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Small Talk

A male nurse did a blood draw on me the other day, and as he tied the rubber strip around my upper arm, I said, “I’ve had this done about seventy times, you’re competing against some of the best, and you know that women are better at it than men. They have the kindness gene. Men are inherently aggressive. In your unconscious mind, you’re stabbing an enemy.”

He laughed, a genuine hearty laugh — I’ve been in the business a long time, I can tell genuine from forced — and stuck me and said, “I’m afraid that was only a C plus. You made me self-conscious.” He chuckled.

In my old age, I believe in small talk as the conduit of civility. I got this from my dad who, though he was a devout Christian, loved to pass the time of day with strangers. The dictates of our faith commanded him to witness to them about Jesus and quote “For all have sinned and come short of the glory of God” but he didn’t, he talked about the weather and cars and his boyhood on the farm and ordinary things. This was curious to me as a kid, his friendly chatter with sinners. It’s still impressive to me today.

In these times, when identity — race, gender, sexual preference — is on everyone’s mind, we hesitate.

The same day I got a COVID test from a nurse, in which she pokes the long Q-tip up the left nostril and into the cerebellum. I said, “You’ve done this before, I’m assuming,” and she laughed. I said, “You probably have dreams about it at night.” She laughed again. Up went the Q-tip and I flinched and she said, “Sorry, it’s harder to give it to tall people,” and then I laughed.

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I’m from an innocent time when people made small talk with each other, no matter who. In these times, when identity — race, gender, sexual preference — is on everyone’s mind, we hesitate. But so much of civility in America is in the form of light-hearted small talk, in passing encounters with strangers, you say, “How’s your day going so far?” and the stranger replies and you make a moment of it. Life is hard, winter is on the way, the kids are driving us crazy, but you and I, friend, are comrades in the quest for meaning and the struggle to get by.

And so, heading off in a cab to church on Sunday, I notice the driver’s last name, Rivera, and think of Bombo Rivera, the Twins center fielder, and a song I wrote about him (“All the men love Bombo because he loves to play, and all the women love him cause his name ends in E-R-A”) but this is New York and Bombo was back in the Seventies, long before the driver’s time, but I say, “That Series game last night was sure worth staying up for,” and he said yes and mentioned Rosario of the Braves who was a favorite player of mine when he played for the Twins. “He’s from my hometown in Puerto Rico,” said the driver.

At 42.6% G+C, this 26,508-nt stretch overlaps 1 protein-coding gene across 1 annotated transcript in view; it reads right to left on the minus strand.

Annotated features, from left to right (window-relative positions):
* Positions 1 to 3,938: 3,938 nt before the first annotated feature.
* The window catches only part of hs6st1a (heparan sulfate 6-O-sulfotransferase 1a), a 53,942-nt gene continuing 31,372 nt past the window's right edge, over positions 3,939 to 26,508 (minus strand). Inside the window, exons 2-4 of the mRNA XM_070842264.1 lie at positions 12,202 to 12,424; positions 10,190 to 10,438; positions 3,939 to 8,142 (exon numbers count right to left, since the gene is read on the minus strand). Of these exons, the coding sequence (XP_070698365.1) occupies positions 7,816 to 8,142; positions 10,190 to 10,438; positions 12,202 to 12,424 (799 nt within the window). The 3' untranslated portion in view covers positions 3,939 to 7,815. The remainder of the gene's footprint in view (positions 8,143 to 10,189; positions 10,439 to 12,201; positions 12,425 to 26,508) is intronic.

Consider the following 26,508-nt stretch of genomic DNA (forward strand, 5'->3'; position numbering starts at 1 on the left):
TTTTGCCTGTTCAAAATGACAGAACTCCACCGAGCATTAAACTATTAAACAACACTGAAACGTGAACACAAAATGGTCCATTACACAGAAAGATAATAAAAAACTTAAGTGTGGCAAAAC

And there you have it, a magical connection. Eddie Rosario is a great player to watch, a clutch hitter, known for his tendency to swing at the first pitch, and in the eighth inning the night before he robbed Houston of a double with a dash to the left-field wall and an amazing backhand catch that you had to go online and click the replay six or eight times to believe. And then he trotted, cool as could be, back to the dugout.

The driver had never been to Minnesota but he knew Rosario had played there. He asked what Minnesota is like — he’d heard it gets cold — and I said, “The winters are beautiful and the people are very kind.” The driver said he has four children and wasn’t happy with public schools in the Bronx. I wrote their names down and said I’d pray for them. We pulled up in front of church. He asked what Episcopalians are about and I said we believe God loves us and wants us to be at peace with each other. He agreed. I overtipped him.

GARRISON KEILLOR

An amazing catch in left field leads to a moment of fellowship and a statement of faith. I walked into the hushed silence and the Gospel reading was from Mark, where Jesus tells us to love our neighbor as ourself. One way to show love is to talk to each other, even small talk. Thanks for listening.

Garrison Keillor
Prairie Home Productions